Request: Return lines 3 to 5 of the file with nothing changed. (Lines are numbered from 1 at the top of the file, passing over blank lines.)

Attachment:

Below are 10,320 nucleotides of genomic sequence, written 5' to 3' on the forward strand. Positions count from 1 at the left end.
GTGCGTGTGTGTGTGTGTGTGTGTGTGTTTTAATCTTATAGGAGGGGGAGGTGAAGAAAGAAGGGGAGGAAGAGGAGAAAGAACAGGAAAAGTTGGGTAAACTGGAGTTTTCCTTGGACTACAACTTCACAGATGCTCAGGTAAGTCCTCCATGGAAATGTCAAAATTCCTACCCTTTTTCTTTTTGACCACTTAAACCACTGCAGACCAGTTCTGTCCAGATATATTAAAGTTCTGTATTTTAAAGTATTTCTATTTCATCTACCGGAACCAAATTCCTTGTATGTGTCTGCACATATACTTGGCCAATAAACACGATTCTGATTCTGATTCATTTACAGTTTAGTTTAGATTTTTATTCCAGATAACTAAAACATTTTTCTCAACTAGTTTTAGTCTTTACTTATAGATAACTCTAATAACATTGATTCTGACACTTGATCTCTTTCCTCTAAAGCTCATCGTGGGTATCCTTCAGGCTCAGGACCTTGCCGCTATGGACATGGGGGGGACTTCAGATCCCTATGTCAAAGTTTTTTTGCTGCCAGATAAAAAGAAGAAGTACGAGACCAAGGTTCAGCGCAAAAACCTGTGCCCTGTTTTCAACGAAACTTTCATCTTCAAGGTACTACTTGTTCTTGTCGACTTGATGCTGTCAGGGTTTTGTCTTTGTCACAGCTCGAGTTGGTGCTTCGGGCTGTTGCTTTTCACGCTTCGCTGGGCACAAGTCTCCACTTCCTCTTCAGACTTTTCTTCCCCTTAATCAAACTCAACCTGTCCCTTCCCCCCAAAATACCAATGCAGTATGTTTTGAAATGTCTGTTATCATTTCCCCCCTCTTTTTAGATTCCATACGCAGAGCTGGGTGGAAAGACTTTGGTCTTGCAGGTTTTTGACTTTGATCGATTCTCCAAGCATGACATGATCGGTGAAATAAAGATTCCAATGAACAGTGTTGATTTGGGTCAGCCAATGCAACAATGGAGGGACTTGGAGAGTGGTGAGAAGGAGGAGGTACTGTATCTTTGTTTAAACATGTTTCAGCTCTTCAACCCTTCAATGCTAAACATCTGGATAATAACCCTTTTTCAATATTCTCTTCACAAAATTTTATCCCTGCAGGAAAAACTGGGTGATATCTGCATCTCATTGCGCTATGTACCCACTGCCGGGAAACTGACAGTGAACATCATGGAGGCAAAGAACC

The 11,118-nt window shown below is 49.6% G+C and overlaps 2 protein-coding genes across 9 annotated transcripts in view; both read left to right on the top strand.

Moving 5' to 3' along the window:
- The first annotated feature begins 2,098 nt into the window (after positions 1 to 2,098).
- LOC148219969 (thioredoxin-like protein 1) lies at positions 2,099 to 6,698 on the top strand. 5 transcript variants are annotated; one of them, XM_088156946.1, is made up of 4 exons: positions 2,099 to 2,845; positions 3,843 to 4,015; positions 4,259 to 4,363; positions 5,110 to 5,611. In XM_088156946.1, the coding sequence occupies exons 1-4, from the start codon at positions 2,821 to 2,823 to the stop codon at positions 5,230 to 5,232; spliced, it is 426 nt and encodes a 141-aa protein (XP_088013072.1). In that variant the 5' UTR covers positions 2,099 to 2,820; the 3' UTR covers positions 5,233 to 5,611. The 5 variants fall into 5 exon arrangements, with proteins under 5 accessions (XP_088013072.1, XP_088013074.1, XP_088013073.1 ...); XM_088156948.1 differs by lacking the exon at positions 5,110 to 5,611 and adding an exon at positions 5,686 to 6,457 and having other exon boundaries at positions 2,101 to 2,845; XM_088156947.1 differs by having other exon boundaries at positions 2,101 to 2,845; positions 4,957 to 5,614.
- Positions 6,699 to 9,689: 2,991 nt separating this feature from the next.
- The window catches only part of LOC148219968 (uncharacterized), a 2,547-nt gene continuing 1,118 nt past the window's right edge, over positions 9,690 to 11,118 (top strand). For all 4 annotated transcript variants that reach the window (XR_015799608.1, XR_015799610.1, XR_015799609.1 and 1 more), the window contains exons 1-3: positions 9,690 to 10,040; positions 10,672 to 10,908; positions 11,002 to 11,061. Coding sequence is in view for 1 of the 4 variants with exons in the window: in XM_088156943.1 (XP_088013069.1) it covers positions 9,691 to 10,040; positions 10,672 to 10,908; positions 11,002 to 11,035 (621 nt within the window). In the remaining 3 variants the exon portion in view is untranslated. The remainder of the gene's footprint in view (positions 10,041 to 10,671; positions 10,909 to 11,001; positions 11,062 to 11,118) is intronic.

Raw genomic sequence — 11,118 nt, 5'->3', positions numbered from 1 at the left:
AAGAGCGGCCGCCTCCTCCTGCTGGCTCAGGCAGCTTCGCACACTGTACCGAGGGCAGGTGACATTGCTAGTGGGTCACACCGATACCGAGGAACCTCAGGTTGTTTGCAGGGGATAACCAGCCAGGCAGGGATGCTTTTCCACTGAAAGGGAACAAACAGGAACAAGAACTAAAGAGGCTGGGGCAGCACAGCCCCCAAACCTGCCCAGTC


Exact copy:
The 11,118-nt window shown below is 49.6% G+C and overlaps 2 protein-coding genes across 9 annotated transcripts in view; both read left to right on the top strand.

Moving 5' to 3' along the window:
- The first annotated feature begins 2,098 nt into the window (after positions 1 to 2,098).